Deerhunter - Halcyon Digest (Cover Artwork)


Halcyon Digest (2010)


Let me start by saying that I think 4AD is a great label. With bands such as Ariel Pink's Haunted Graffiti, St. Vincent and Daniel Rossen of Grizzly Bear's Department of Eagles, it's plain to see that Deerhunter fit perfectly with their roster of artists.

Ever since Microcastle/Weird Era Cont., these guys have been amazingly consistent in putting together solid releases; however, Halcyon Digest might just be their best yet. Each song brings something different to the table and works together to create a unique, dreamy experience well known to fans of this particular band. The album is reminiscent of their 2009 EP, Rainwater Cassette Exchange, but has its own brand of warmth and creativity.

The first track, "Earthquake" opens the album with a quiet acoustic guitar before Deerhunter's shimmering sounds fade in and out throughout the course of the song. Overall, It's a subtle tune with some trippy, muffled vocals alongside some orchestration.

I won't waste time reviewing each track, but there are quite a few standouts. "Memory Boy" is a great song whose lyrics are somber and reflective, with frontman Bradford Cox singing, "Try to recognize your son; in your eyes he's gone." The lyrics paint a picture of loss and loneliness so vividly that it's hard not to be drawn in by every word. Definitely another reason to give this album a listen.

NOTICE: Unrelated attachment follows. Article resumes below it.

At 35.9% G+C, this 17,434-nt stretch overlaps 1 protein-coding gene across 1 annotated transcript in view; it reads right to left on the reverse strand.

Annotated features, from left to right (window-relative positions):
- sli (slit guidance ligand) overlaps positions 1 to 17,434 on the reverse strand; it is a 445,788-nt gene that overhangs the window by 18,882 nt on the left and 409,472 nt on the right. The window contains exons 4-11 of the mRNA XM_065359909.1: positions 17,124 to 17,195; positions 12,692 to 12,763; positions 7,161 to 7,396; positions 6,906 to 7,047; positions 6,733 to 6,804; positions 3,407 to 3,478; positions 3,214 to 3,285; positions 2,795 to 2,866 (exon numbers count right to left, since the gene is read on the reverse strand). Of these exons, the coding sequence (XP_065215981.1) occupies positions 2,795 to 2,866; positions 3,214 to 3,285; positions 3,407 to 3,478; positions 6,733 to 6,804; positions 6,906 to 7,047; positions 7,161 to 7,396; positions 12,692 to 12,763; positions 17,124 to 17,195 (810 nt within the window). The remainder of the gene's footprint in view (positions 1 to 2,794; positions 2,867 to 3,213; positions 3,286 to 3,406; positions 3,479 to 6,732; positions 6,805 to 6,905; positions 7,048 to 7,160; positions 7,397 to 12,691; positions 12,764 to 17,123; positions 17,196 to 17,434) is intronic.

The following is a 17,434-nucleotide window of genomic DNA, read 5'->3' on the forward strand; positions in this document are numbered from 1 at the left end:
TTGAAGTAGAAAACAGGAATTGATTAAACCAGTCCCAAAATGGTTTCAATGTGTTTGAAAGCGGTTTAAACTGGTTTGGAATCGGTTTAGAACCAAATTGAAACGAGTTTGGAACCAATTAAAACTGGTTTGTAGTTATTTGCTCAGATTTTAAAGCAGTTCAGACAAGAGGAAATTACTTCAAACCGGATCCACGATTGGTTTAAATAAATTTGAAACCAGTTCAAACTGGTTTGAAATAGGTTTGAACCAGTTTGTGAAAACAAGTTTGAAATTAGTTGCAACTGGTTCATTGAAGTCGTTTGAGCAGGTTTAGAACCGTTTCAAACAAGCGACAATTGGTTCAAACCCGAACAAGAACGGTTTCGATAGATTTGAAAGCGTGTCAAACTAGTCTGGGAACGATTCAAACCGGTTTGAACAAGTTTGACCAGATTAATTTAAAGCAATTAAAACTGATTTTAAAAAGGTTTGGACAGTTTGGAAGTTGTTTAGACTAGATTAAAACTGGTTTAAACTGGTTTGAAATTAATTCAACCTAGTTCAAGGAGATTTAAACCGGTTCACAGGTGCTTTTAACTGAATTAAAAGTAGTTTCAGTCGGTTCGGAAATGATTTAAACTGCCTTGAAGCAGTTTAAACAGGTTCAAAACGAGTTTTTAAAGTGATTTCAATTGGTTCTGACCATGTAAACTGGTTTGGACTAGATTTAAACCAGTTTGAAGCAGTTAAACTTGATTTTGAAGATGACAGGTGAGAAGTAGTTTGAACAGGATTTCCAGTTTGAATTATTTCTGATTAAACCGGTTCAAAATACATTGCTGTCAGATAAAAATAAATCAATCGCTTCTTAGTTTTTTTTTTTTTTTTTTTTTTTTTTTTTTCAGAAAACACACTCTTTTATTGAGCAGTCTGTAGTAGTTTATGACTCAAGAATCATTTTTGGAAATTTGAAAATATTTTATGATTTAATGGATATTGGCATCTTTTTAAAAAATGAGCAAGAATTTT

Another track worth mentioning is the closer "He Would Have Laughed," a tribute to the late garage rocker Jay Reatard. With the song clocking in at over seven minutes, this is definitely one of the standout tracks here. The song starts off slow with Cox droning "Only bored as I get older..." before changing gears completely to a lazier rendition, slowly adding guitars and drums. A touching tribute, this one should not go unheard. Cox's lyrics dealing with being a misguided youth, boredom and frustration for the coming times are pretty sobering, and one can't help but relate to his lamentations.

Something else worth noting is the production of the album. Ben Allen (Animal Collective's Merriweather Post Pavilion and Fall Be Kind EP) was chosen for Halcyon Digest and the results are fantastic. Multiple layers of reverb and carefully placed distortion give this album an almost aquatic feel that sounds both haunting and nostalgic on most tracks.

A perfect example of this would be the track "Helicopter," perhaps one of the all-time best songs the band has done so far. One of the slower songs on here, the subject matter is anything but optimistic, instead relying on personal pain, remorse and fear of the future for its content. The line "I'm tired of my pain" is possibly an allusion to Bradford Cox's illness, Marfan Syndrome, which in itself is pretty emotionally driven. Perhaps one of the saddest lines is when Bradford Cox sings in the chorus, "No one cares for me / I keep no company. I have minimal needs / and now they are through with me." I also recommend checking out the video to this one, as it keeps up well with the theme of invented and condensed memories of the past.

Please do yourself a favor and get this--it's absolutely amazing. It seems a lot of time, effort and dedication were poured into Deerhunter's new release and it shows from the very first song to the farewell at the end. I'm glad these guys are still around making great music and hope to hear more amazing albums like Halcyon Digest in the future.